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ABR Authors:
  • Adrian E. Gall

  • Alex K. Prichard



Influence of water masses on the summer structure of the seabird community in the northeastern Chukchi Sea

Gall, A. E., A. K. Prichard, K. Kuletz, and S. Danielson. 2022. Influence of water masses on the summer structure of the seabird community in the northeastern Chukchi Sea. PLoS ONE 17(4): 24 pp. e0266182.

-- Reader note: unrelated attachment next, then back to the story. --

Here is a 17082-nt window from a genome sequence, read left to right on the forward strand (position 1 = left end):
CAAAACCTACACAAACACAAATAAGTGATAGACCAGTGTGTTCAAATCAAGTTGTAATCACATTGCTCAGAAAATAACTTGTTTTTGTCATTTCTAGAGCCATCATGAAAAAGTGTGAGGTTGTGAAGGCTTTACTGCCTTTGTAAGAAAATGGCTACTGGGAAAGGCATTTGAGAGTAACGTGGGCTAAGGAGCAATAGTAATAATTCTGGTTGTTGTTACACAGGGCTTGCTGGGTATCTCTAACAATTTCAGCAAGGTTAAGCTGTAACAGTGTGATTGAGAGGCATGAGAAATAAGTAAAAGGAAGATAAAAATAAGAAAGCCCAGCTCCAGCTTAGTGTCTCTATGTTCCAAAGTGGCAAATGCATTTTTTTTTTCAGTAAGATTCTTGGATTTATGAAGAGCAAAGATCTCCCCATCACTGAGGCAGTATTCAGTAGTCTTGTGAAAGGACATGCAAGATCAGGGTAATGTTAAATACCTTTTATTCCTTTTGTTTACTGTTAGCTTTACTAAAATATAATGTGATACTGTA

We used data collected during a variety of research cruises in the northeastern Chukchi Sea and contributed to the Distributed Biological Observatory to explore the influence of the seasonal change in water masses on the development of the seabird community during the summer. Surveys that included seabird observations and hydrographic sampling were conducted from Alaska’s northwestern coast to ~220 km offshore during 2008–2018. Species composition varied geographically, shifting from a nearshore community that included short-tailed shearwaters, loons, and seaducks to an offshore community dominated by crested auklets. Crested auklets were remarkably consistent in their occupation of Hanna Shoal among years and remained in the area throughout the summer. Short-tailed shearwaters exhibited the greatest seasonal and interannual variation in abundance and distribution of the 35 species recorded. They were concentrated south of 71°N and within 50 km of shore in August and tended to spread throughout the region in September. Surface-feeding species like gulls, fulmars, and phalaropes were 1–2 orders of magnitude less abundant and had wider distributions than birds that feed by diving. Including information about hydrography improved the fit of models of seabird density. Seabirds, especially those that breed in the Bering Sea, generally were more abundant in areas dominated by moderate-salinity Bering Sea Water than nearshore in low-salinity Alaska Coastal Water. The distribution of seabirds across the northeastern Chukchi Sea reflected the heterogeneity of oceanic habitats and prey availability over the shallow shelf. Our results will inform efforts to develop ecosystem models that incorporate oceanographic conditions to predict ongoing consequences of climate change.

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